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Are there any limitation I should be aware of MSMQ?

I want to use it to read and write messages, but a lot of messages.

The numbers should be around 200,000 - 300,000 in one minute.

Any thoughts? should it work?

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what is the reason you want to use MSMQ? –  Felice Pollano Aug 16 '12 at 13:07
Doing a quick performance testing on my (admittedly good, with an SSD) developer machine, on a non-transactional queue, gives me: 30,050 messages/second, or 1,803,055 messages/minute. More than enough for what you need. –  Rodolfo Grave Apr 10 at 15:15

4 Answers 4

up vote 4 down vote accepted

MSMQ is a queue, where the main benefits are to decouple the sender(s) and the receiver(s) of messages (e.g. receiving system can be offline).

If guaranteed latency is a requirement, then I would look elsewhere (e.g. .NET remoting / WCF NetTCP binding, etc)

That said, we have used MSMQ with low grade hardware with burst rates >> 500 messages per second, but in an integration (EAI) environment, with the benefits of MSMQ being:

  • asynchronous - processes which send and receive messages can happen at different rates
  • potentially transactional (e.g. under DTC, a message can be put on a queue and updated in a database, under a UOW)
  • audited (journalling)
  • dead letter queue - i.e. if the receiver never picks up the message after a defined time period.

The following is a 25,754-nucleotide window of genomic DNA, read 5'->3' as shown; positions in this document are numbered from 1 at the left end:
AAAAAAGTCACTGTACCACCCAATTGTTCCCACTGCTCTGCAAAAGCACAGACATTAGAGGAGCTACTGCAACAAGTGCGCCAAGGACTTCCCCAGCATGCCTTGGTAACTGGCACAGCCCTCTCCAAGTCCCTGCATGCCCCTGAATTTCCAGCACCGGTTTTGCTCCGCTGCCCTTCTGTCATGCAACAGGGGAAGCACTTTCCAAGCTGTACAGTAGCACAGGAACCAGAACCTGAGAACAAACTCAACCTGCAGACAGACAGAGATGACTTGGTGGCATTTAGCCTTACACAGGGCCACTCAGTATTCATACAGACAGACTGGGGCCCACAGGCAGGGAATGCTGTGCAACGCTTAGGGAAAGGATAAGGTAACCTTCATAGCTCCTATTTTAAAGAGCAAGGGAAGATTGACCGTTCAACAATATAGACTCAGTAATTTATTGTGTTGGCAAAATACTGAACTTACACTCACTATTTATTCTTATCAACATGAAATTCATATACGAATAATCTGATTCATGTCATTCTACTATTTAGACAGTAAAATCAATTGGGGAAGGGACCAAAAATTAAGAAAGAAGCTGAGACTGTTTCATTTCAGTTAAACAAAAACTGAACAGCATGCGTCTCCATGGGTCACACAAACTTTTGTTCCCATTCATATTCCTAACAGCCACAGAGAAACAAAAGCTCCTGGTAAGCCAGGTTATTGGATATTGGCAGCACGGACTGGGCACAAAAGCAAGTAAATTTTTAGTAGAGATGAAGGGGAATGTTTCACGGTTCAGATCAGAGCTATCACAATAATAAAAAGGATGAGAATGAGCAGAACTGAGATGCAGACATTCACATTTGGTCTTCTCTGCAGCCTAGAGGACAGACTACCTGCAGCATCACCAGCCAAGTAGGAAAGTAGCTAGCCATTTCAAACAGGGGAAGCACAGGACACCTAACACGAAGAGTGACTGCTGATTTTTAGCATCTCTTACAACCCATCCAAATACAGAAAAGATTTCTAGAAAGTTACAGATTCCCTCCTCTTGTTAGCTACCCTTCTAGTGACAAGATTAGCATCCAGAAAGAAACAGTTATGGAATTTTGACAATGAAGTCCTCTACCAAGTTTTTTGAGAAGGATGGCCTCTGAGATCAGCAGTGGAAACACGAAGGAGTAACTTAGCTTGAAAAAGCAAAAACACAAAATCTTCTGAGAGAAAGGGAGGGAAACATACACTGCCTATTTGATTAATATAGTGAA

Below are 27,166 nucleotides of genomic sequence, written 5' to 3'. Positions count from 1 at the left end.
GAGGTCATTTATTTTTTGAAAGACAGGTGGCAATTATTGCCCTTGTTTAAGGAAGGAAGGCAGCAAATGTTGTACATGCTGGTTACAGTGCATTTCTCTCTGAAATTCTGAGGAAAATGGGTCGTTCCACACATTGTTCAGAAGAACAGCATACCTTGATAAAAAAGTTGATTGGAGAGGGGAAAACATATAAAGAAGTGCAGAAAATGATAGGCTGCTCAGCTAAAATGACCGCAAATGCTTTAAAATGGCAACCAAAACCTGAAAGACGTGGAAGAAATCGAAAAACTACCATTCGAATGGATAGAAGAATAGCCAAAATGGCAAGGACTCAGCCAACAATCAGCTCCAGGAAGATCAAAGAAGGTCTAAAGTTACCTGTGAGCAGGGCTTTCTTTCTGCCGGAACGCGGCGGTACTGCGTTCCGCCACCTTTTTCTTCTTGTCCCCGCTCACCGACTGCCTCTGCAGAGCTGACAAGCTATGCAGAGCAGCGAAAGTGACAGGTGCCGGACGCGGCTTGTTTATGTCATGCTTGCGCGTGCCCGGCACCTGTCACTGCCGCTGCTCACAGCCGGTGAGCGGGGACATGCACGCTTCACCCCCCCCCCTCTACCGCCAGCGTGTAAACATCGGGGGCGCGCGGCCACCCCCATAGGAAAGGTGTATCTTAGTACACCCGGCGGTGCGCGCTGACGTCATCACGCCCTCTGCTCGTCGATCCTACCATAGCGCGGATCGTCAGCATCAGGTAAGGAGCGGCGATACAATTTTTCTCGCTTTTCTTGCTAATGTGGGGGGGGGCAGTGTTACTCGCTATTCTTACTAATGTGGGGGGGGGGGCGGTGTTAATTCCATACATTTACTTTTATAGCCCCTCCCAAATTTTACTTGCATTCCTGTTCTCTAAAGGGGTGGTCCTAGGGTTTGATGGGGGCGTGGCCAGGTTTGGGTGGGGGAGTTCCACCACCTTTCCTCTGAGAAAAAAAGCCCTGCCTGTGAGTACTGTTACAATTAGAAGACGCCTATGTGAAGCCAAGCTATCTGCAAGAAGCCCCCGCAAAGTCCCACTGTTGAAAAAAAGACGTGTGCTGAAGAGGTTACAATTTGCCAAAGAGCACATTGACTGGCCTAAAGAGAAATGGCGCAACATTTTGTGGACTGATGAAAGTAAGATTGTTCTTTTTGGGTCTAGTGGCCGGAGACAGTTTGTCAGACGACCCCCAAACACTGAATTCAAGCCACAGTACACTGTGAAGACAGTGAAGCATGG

Low latency was never a requirement - reliability and integrity were the main drivers.

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For small, nontransactional messages, this could theoretically be possible, but it's at the upper end of what I've personally heard of. Stay away from transactional queues, though -- I seriously doubt you'll be able to get that kind of throughput on any realistic platform.

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+1 - a cigarette box calc shows that at a sustained rate 300k messages / minute at 10k / message = 180GB per hour. Not in MSMQ's league. –  StuartLC Aug 16 '12 at 13:24
I forgot to mention that I am about to delete every received message by a service that will run on the MSMQ server –  Ido Lazar Aug 16 '12 at 13:26

I've had problems with this kind of volume in MSMQ because of the dreaded Insufficient Resources problem.

It seems like this would be a rare occurrence, but it happened to me a few times.

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Check out this article : link It says that MSMQ shouldn't be used as a storage product but used as a transport mechanism.

You could have services that read the messages from the queues and process them in a transactional way. Here (MSDN link) you can find some examples. Create a small sample, do some load tests, see if it works.

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